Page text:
I am not trying to make this harder than it needs to be, I just want to illustrate why there likely isn't a simple yes/no answer you can get here at Permies.  Maybe you can get some "I had one on the western edge of Bosephus County and never had legal problems" anecdotes, but even then you won't know if maybe just the relevant authorities never noticed.  Nothing short of several hours of research by a sharp local lawyer who has a good topographical map with your property marked on it who also knows his land use and environmental and health/safety stuff pretty well, is going to give you a firm answer.

1 week ago

Ryan Adobe wrote:
What are you planning to use to pipe that water around the property?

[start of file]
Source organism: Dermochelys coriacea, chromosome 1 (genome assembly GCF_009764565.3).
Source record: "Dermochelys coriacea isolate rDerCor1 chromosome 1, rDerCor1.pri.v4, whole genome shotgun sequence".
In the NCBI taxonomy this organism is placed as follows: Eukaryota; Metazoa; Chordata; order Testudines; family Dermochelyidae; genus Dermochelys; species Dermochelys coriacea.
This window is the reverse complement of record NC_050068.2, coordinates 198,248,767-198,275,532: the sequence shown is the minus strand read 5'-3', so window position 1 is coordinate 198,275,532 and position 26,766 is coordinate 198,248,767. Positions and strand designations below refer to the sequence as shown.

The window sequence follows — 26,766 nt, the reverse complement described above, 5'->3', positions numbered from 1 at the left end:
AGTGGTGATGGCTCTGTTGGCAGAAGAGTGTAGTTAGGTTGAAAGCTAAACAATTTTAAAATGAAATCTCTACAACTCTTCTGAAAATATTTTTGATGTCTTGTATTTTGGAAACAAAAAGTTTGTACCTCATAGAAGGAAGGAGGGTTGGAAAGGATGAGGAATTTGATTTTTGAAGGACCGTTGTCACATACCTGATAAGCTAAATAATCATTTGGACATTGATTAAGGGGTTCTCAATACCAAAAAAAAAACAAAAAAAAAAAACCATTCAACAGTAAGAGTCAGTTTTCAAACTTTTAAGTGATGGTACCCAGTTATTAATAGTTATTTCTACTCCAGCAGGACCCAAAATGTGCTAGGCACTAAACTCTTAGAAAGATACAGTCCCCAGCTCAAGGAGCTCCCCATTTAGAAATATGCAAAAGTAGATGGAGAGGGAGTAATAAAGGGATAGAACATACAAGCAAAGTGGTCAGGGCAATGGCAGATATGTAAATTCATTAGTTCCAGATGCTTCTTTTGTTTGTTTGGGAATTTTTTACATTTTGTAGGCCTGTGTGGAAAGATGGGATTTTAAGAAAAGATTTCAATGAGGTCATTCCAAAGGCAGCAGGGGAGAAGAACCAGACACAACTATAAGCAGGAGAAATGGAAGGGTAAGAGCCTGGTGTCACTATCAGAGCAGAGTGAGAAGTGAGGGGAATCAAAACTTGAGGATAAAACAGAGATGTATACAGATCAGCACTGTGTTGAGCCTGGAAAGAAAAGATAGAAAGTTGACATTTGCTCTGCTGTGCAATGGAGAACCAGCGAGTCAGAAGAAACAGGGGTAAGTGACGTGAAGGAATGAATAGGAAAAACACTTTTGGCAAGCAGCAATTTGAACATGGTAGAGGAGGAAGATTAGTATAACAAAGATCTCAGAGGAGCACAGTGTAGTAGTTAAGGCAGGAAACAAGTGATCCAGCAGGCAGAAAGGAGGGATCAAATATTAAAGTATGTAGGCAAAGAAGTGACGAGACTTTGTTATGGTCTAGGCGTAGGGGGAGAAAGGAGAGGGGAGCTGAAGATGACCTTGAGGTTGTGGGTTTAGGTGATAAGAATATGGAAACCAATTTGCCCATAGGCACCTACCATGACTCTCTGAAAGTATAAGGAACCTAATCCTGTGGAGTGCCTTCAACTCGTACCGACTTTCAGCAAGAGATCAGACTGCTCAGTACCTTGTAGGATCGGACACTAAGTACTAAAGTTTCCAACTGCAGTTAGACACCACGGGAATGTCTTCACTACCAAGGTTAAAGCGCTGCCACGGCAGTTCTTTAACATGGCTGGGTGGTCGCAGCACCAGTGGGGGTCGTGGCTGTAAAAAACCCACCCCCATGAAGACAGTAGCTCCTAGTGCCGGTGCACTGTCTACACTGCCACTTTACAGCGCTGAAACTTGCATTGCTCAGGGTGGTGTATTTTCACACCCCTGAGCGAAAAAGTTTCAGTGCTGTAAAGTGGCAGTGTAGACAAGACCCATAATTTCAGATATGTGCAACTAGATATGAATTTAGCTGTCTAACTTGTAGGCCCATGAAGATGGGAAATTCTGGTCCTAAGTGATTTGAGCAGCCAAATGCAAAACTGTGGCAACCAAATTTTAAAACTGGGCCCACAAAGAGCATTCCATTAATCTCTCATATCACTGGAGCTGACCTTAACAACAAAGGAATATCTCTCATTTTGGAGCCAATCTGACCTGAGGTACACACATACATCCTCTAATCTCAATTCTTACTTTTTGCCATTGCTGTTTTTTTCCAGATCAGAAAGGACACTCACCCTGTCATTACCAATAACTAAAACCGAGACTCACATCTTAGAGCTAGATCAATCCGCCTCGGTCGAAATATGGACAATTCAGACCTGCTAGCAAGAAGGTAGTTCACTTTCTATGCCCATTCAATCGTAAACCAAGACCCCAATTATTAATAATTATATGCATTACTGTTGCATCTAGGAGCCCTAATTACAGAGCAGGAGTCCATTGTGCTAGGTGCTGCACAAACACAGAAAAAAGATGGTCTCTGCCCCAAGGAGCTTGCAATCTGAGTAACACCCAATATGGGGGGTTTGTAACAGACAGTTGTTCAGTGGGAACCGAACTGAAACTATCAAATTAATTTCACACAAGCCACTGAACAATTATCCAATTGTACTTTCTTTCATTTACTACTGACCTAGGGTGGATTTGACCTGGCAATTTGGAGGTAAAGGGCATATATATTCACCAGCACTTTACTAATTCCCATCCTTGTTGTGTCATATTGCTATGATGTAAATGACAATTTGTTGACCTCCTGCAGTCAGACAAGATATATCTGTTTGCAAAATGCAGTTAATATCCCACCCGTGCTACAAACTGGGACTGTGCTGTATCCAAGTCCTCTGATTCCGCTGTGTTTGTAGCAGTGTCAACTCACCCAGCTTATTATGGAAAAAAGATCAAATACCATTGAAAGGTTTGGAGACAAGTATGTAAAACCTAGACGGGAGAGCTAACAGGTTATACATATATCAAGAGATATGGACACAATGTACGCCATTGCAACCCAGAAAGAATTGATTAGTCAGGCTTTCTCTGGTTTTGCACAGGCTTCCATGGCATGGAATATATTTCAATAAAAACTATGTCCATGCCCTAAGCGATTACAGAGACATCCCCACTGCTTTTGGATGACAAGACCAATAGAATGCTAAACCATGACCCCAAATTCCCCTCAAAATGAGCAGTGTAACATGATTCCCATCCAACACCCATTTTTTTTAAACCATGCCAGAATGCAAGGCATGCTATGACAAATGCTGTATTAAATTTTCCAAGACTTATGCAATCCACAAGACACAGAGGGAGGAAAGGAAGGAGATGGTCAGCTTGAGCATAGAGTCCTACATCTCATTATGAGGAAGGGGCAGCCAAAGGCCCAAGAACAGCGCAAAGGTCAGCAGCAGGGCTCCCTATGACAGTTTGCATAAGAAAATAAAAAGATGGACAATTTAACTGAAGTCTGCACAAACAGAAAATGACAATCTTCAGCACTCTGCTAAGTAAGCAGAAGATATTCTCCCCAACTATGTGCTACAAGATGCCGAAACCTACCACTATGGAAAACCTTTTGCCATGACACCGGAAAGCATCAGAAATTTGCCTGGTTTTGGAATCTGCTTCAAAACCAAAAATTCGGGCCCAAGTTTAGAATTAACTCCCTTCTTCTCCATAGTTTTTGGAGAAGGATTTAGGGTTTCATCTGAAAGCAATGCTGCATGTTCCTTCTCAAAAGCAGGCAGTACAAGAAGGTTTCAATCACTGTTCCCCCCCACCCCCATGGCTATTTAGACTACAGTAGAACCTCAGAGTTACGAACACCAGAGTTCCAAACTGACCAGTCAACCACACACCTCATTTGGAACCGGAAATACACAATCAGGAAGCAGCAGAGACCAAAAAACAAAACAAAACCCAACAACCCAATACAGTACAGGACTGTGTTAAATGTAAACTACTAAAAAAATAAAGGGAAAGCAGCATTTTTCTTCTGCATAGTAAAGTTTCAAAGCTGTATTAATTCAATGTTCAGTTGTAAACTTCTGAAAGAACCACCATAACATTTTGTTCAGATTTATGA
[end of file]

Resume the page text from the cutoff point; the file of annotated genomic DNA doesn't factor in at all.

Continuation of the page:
Perhaps it betrays my humble origins but I was imagining a dozen wooden shoulder yokes so folks could easily haul their water buckets to and fro.  

But then again, I grew up in a pre-electric, pre-plumbing town where this (seventy-foot hand-dug well, large redwood water tank on upper floor, windmill-powered pump) was the municipal water source, so there was a fair bit of bucket-carrying going on.